The Food Value of Peanuts

17-year-old Helena Muffly wrote exactly 100 years ago today: 

Saturday, January 15, 1913: Don’t know hardly what to write today. 

Source: Good Housekeeping (December, 1912)

Her middle-aged granddaughter’s comments 100 years later:

Since Grandma didn’t write much a hundred years ago today, I’m going to go off on a tangent.

Sometimes I read a magazine article from a hundred years ago—and I’m absolutely floored by how it could have been written in 2013 instead of so long ago

For example, I recently came across an article in the December 1912 issue of Good Housekeeping titled “The Food Value of a Peanut.”  <<Yawn>>.

Then I read,

As a result of the growing popularity of vegetarianism, the demand for nuts is increasing.

Really? . . .  There were vegetarians a hundred years ago?

And, I continued reading:

Another reason for the increasing demand for nuts, and more especially for peanuts, is their relative cheapness as sources of nourishment and energy. Even compared with such staple foods as bread and beans, peanuts supply protein and energy very cheaply.

Sounds about like today. Both then and now people worry about the high cost of food–though I don’t think that peanuts are particularly inexpensive now.

13 Responses

  1. That’s really interesting how concerns 100 years apart seem to be similar regarding food. I’m amazed that there were vegetarians too…as there probably weren’t too many summer fruits & vegetables available in January..around here anyways.

    • In January it seems like the main fruit would have been apples; the main vegetables probably were squash and the winter root crops (potatoes, onions, carrots, turnips, parsnips)–though there was good rail transportation by the early 1900s, so I think that people were able to get some citrus fruits from the South throughout the winter.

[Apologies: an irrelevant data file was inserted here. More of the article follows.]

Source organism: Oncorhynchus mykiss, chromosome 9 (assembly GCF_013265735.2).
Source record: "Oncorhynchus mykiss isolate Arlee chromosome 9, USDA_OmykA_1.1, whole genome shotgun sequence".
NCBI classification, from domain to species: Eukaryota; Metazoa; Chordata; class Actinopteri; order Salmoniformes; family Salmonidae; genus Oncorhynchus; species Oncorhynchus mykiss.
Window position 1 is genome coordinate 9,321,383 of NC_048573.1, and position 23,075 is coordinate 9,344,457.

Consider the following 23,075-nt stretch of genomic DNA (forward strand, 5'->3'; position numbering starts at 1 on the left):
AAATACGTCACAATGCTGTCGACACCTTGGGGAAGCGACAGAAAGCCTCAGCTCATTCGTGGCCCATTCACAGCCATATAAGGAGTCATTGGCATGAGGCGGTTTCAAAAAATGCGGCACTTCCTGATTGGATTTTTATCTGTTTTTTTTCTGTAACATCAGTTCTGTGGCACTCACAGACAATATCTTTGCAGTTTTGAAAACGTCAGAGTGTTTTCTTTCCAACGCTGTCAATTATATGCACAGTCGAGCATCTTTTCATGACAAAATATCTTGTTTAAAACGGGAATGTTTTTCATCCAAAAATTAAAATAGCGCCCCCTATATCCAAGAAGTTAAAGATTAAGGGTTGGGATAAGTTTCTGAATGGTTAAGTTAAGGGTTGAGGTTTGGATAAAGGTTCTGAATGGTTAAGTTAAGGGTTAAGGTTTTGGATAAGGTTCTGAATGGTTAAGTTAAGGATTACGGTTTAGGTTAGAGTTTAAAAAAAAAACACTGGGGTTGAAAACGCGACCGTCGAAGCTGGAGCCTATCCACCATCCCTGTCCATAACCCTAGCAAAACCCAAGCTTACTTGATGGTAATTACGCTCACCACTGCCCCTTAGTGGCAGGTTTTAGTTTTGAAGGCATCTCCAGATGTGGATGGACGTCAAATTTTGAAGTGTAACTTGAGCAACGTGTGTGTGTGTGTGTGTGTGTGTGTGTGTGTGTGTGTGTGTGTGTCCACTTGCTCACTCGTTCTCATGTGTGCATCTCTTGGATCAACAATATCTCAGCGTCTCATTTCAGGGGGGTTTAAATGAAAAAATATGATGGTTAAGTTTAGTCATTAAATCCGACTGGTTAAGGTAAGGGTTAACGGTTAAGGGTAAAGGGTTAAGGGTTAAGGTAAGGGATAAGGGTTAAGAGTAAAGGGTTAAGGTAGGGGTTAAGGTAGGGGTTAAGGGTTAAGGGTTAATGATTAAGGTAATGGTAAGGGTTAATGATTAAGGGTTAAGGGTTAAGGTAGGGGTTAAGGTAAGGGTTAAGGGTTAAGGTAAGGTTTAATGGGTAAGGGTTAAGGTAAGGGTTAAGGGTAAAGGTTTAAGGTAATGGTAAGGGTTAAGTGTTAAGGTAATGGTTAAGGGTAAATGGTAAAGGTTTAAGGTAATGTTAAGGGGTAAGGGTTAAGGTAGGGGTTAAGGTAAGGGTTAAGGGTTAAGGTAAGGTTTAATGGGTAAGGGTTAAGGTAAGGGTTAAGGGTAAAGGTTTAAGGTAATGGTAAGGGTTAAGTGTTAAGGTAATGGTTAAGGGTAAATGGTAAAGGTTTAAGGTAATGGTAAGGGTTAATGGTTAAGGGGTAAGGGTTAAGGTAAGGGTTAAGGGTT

2. This was the era of taking the cures, etc. at mineral baths and also brought to mind a book “The Road to Wellness” which touches on John Harvey Kellogg, originator of the cereal.

    http://en.wikipedia.org/wiki/John_Harvey_Kellogg

    • Interesting . . . Until you mentioned it, I hadn’t thought about the popularity of hot springs and mineral baths, etc. back then. I guess people have always tried to find ways to improve their health.

  3. I have a sort of quirky vegetarian cookbook (from a phase in my teens :) ) that says George Bernard Shaw (1856-1950), Leo Tolstoy (1828-1910) and Franz Kafka (1883-1924), among others, all espoused vegetarianism. It also gives a quick overview of the American Vegetarian Society, founded in NYC in 1850 (of which Bronson Alcott, Louisa May Alcott’s father, was a member).

    You’re right, it’s so funny to see articles and advertisements in old newspapers and magazines that seem like they could have come from the current newsstand! (One wonders if carbs were in or out of favor in 1913!)

    • Wow, I had no idea how famous people in the 1800s were vegetarians.

      I also have a few quirky books from my teens–and my children love to read them (and sometimes laugh at them). :)

  4. Fascinating as always! There are always lessons from the past and some of them seem to stick. :)

  5. Very interesting that they could afford to be vegan. I was always under the impression that like me, growing up not very wealthy, you kind of ate what was put in front of you! Most stuff as I remember was vegan by default, rice, beans and pasta! ;-) Cool Tangent!

    • I think that fruits and vegetables weren’t very expensive back then. Many people had gardens or lived in rural areas. Neighbors probably shared surplus fruits and vegetables with each other.

  6. Yes there were vegetarians a 100 years ago! Many artistic communities practiced vegetarianism. I think the some of the Shaker communities practiced it as well. There was a bit of movement in the 19th century with the movements to practice healthier living. Did you know Hitler was a vegetarian?

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